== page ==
— Look out Las Vegas, here comes FarmVille.
Silicon Valley is betting that online gambling is its next billion-dollar business, with developers across the industry turning casual games into occasions for adults to wager.
At the moment these games are aimed overseas, where attitudes toward gambling are more relaxed and online betting is generally legal, and extremely lucrative. But game companies, from small teams to Facebook and Zynga, have their eye on the ultimate prize: the rich American market, where most types of real-money online wagers have been cleared by the Justice Department.
Two states, Nevada and Delaware, are already laying the groundwork for virtual gambling. Within months they will most likely be joined by New Jersey.
Bills have also been introduced in Mississippi, Iowa, California and other states, driven by the realization that online gambling could bring in streams of tax revenue. In Iowa alone, online gambling proponents estimated that 150,000 residents were playing poker illegally.
Legislative progress, though, is slow. Opponents include an influential casino industry wary of competition and the traditional antigambling factions, who oppose it on moral grounds.
Silicon Valley is hardly discouraged. Companies here believe that online gambling will soon become as simple as buying an e-book or streaming a movie, and that the convenience of being able to bet from your couch, surrounded by virtual friends, will offset the lack of glittering ambience found in a real-world casino. Think you can get a field of corn in FarmVille, the popular Facebook game, to grow faster than your brother-in-law's? Five bucks says you cannot.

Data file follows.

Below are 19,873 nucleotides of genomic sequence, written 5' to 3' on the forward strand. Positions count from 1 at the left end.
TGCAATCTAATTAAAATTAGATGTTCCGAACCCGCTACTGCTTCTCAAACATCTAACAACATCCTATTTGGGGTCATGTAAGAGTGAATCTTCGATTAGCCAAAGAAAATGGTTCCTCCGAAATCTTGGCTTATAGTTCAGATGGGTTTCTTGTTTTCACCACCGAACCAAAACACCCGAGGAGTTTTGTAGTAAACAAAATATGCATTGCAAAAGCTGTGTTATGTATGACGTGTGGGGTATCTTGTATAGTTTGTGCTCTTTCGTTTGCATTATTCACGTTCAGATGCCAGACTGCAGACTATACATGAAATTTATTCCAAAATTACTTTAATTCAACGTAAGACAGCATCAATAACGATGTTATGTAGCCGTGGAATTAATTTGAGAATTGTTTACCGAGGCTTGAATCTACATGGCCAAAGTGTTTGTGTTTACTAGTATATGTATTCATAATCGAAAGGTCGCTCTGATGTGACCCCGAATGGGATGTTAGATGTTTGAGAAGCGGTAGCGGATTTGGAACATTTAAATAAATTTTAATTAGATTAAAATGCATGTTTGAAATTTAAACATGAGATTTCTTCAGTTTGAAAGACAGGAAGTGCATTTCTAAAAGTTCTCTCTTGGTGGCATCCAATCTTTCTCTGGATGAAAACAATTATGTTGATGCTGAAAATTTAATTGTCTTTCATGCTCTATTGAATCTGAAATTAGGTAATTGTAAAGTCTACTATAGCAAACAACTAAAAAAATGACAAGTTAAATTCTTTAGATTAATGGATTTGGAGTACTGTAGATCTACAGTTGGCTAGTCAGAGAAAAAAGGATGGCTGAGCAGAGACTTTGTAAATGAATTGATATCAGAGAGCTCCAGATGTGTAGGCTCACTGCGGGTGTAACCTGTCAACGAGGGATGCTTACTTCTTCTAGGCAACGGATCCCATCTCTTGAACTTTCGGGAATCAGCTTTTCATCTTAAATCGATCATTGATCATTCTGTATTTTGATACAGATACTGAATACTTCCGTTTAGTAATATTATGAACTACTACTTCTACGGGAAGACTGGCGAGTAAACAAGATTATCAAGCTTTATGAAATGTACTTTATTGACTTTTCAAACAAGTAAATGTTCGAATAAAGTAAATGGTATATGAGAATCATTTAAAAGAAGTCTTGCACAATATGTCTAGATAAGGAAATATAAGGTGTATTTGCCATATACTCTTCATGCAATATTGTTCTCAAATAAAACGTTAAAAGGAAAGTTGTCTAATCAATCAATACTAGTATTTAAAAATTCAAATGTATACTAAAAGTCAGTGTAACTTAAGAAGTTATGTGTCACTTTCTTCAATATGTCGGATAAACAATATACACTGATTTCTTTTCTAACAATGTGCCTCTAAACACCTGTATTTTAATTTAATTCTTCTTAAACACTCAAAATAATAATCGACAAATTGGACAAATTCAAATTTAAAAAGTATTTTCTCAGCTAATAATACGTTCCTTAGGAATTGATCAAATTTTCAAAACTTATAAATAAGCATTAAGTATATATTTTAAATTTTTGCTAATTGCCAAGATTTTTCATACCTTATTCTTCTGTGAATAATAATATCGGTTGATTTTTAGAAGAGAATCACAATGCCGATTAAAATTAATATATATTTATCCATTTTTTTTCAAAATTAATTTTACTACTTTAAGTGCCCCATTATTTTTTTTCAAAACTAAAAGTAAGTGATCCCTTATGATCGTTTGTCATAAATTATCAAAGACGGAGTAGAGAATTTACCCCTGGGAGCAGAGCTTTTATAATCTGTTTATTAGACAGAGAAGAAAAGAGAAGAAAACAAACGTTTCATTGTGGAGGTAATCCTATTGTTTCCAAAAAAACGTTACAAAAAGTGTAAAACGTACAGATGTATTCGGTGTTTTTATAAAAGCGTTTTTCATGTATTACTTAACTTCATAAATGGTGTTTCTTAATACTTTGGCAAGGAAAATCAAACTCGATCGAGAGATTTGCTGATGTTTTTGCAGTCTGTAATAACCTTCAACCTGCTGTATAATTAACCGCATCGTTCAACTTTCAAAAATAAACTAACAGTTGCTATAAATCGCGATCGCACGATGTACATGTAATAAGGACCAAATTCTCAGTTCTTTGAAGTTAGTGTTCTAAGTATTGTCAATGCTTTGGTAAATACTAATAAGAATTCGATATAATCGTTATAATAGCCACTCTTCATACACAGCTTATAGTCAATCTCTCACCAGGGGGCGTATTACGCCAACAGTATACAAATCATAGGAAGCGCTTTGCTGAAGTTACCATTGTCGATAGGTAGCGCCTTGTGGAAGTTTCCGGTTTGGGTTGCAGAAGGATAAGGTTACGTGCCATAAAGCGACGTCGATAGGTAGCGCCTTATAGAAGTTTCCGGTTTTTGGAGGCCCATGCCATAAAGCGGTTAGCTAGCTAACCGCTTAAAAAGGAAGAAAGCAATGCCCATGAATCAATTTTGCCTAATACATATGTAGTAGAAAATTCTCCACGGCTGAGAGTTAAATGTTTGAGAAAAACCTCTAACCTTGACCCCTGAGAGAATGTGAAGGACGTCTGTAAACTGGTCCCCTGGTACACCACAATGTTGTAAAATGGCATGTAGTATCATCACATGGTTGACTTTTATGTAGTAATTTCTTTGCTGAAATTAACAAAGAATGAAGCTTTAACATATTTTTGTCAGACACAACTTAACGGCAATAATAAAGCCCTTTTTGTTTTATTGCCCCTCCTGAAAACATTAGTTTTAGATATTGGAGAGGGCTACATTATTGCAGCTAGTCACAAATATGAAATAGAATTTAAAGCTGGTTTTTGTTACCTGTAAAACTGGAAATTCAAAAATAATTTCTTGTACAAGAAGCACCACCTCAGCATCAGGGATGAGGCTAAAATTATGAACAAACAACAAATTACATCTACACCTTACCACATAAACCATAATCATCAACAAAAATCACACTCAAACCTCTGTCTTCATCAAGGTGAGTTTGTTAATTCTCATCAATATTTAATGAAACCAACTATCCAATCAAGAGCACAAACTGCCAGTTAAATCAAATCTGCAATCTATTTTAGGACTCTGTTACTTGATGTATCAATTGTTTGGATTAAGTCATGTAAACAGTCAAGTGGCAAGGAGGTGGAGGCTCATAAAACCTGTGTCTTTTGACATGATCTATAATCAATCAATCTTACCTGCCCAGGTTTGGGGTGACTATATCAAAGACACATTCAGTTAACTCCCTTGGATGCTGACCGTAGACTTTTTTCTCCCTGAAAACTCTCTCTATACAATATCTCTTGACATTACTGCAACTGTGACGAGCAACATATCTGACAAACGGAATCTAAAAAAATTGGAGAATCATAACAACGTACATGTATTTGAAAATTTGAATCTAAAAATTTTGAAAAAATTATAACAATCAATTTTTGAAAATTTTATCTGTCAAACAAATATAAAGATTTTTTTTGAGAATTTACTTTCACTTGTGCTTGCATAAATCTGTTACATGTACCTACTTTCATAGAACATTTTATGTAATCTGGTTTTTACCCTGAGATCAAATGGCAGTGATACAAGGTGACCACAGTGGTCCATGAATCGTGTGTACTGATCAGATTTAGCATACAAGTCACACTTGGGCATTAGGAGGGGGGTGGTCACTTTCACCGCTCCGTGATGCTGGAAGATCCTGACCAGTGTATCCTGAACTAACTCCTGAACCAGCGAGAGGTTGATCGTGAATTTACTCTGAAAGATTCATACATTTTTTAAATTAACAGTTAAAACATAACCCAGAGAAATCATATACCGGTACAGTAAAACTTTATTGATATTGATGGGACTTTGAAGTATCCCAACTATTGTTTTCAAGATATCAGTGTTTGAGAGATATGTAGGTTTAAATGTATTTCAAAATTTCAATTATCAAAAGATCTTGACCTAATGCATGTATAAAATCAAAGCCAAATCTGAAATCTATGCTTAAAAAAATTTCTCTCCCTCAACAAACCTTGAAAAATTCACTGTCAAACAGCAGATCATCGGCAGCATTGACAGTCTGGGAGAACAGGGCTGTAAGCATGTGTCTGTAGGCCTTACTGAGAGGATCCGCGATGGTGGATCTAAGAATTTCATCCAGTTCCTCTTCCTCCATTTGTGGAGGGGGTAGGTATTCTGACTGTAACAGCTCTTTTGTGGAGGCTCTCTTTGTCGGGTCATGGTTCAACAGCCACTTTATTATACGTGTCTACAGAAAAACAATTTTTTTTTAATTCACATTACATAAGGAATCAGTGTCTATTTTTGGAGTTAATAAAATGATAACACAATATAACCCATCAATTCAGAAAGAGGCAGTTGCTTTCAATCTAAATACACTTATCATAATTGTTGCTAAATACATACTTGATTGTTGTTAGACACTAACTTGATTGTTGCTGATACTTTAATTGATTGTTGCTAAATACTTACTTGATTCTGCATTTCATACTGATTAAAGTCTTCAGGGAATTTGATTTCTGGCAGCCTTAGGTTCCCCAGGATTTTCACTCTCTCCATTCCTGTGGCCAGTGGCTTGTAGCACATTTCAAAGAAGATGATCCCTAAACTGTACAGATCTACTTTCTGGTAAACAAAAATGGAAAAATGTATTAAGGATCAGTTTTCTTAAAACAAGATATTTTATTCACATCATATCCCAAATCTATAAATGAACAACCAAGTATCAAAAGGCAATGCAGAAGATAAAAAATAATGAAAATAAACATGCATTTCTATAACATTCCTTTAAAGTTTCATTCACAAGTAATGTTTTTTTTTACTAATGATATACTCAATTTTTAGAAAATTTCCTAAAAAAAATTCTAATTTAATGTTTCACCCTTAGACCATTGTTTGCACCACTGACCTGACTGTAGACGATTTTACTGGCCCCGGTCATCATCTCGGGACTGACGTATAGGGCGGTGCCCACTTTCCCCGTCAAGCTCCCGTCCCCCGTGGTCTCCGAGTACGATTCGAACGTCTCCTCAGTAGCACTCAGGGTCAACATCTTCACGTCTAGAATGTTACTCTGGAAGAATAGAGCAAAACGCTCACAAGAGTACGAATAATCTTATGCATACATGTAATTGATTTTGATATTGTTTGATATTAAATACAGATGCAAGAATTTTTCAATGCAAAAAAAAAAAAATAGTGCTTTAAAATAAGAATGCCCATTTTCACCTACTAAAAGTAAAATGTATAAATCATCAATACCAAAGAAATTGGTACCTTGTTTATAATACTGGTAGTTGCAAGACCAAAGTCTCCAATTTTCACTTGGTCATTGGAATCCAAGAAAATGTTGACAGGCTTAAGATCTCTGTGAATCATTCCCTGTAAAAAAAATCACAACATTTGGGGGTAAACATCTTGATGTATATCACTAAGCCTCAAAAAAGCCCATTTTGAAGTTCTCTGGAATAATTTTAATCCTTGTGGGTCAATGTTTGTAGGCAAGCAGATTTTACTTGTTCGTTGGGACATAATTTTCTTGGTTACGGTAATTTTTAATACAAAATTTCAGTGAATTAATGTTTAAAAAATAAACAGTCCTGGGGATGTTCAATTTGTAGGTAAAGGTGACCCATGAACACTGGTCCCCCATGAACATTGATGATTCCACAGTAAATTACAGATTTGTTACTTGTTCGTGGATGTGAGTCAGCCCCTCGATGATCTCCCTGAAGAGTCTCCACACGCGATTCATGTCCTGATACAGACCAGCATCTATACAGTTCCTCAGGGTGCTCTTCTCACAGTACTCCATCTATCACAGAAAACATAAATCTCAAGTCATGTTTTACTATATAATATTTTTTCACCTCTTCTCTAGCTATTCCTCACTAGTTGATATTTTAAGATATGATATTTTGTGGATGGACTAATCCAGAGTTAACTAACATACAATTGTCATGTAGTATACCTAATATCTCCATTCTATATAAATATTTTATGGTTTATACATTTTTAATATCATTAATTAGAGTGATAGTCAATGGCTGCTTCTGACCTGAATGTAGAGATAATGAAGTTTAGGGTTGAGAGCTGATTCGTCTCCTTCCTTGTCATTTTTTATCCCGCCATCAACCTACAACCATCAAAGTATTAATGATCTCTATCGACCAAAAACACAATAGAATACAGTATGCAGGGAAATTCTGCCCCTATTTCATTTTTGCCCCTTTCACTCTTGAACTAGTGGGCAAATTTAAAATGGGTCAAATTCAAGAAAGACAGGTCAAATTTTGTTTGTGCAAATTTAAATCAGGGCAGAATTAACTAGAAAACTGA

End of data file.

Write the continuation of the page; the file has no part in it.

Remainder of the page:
Betable has set up shop in San Francisco, where 15 studios are now using its back-end platform. "This is the next evolution in games, and kind of ground zero for the developer community," Mr. Griffin said.
As companies eagerly wait for the American market to open up, they are introducing betting games in Britain, where Apple has tweaked the iPhone software to accommodate them. Facebook began allowing online gambling for British users last summer with Jackpotjoy, a bingo site; deals with other developers followed in December and this month.
Overseas, online betting is generating an estimated $32 billion in annual revenue — nearly the size of the United States casino market. Juniper Research estimates that betting on mobile devices alone will be a $100 billion worldwide industry by 2017.